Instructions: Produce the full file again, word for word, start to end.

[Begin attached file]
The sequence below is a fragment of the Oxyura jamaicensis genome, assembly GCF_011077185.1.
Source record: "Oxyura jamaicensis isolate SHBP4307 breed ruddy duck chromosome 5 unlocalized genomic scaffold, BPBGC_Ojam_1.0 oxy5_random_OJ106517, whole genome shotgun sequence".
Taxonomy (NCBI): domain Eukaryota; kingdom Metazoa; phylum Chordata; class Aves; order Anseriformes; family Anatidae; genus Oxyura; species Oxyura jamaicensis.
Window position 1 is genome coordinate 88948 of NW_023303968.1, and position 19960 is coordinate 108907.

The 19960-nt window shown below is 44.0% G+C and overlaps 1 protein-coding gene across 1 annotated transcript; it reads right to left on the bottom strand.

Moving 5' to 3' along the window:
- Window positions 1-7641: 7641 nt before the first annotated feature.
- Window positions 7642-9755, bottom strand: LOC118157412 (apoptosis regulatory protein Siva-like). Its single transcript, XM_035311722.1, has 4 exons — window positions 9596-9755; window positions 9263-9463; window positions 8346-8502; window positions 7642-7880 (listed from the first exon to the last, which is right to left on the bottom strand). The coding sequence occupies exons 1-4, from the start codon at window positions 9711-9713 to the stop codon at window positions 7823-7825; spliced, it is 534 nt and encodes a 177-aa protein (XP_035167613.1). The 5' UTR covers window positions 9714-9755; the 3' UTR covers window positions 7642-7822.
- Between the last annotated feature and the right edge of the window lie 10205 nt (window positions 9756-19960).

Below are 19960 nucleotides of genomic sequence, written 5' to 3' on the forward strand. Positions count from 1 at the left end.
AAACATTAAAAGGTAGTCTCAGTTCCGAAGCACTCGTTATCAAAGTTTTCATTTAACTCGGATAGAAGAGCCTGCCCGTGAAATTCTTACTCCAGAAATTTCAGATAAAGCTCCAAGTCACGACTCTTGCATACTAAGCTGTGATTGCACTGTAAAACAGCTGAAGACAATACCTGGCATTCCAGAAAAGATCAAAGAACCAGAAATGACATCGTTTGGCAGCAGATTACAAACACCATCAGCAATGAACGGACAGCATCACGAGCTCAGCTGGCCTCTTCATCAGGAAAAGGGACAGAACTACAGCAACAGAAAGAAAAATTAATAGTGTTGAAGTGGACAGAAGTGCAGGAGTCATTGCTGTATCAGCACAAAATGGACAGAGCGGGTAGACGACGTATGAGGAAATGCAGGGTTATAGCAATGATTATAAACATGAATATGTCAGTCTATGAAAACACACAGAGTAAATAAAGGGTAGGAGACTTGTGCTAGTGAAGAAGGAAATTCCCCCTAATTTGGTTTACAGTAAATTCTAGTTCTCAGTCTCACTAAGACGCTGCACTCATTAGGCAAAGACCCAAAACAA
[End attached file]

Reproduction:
The sequence below is a fragment of the Oxyura jamaicensis genome, assembly GCF_011077185.1.
Source record: "Oxyura jamaicensis isolate SHBP4307 breed ruddy duck chromosome 5 unlocalized genomic scaffold, BPBGC_Ojam_1.0 oxy5_random_OJ106517, whole genome shotgun sequence".
Taxonomy (NCBI): domain Eukaryota; kingdom Metazoa; phylum Chordata; class Aves; order Anseriformes; family Anatidae; genus Oxyura; species Oxyura jamaicensis.
Window position 1 is genome coordinate 88948 of NW_023303968.1, and position 19960 is coordinate 108907.

The 19960-nt window shown below is 44.0% G+C and overlaps 1 protein-coding gene across 1 annotated transcript; it reads right to left on the bottom strand.

Moving 5' to 3' along the window:
- Window positions 1-7641: 7641 nt before the first annotated feature.
- Window positions 7642-9755, bottom strand: LOC118157412 (apoptosis regulatory protein Siva-like). Its single transcript, XM_035311722.1, has 4 exons — window positions 9596-9755; window positions 9263-9463; window positions 8346-8502; window positions 7642-7880 (listed from the first exon to the last, which is right to left on the bottom strand). The coding sequence occupies exons 1-4, from the start codon at window positions 9711-9713 to the stop codon at window positions 7823-7825; spliced, it is 534 nt and encodes a 177-aa protein (XP_035167613.1). The 5' UTR covers window positions 9714-9755; the 3' UTR covers window positions 7642-7822.
- Between the last annotated feature and the right edge of the window lie 10205 nt (window positions 9756-19960).

Below are 19960 nucleotides of genomic sequence, written 5' to 3' on the forward strand. Positions count from 1 at the left end.
AAACATTAAAAGGTAGTCTCAGTTCCGAAGCACTCGTTATCAAAGTTTTCATTTAACTCGGATAGAAGAGCCTGCCCGTGAAATTCTTACTCCAGAAATTTCAGATAAAGCTCCAAGTCACGACTCTTGCATACTAAGCTGTGATTGCACTGTAAAACAGCTGAAGACAATACCTGGCATTCCAGAAAAGATCAAAGAACCAGAAATGACATCGTTTGGCAGCAGATTACAAACACCATCAGCAATGAACGGACAGCATCACGAGCTCAGCTGGCCTCTTCATCAGGAAAAGGGACAGAACTACAGCAACAGAAAGAAAAATTAATAGTGTTGAAGTGGACAGAAGTGCAGGAGTCATTGCTGTATCAGCACAAAATGGACAGAGCGGGTAGACGACGTATGAGGAAATGCAGGGTTATAGCAATGATTATAAACATGAATATGTCAGTCTATGAAAACACACAGAGTAAATAAAGGGTAGGAGACTTGTGCTAGTGAAGAAGGAAATTCCCCCTAATTTGGTTTACAGTAAATTCTAGTTCTCAGTCTCACTAAGACGCTGCACTCATTAGGCAAAGACCCAAAACAA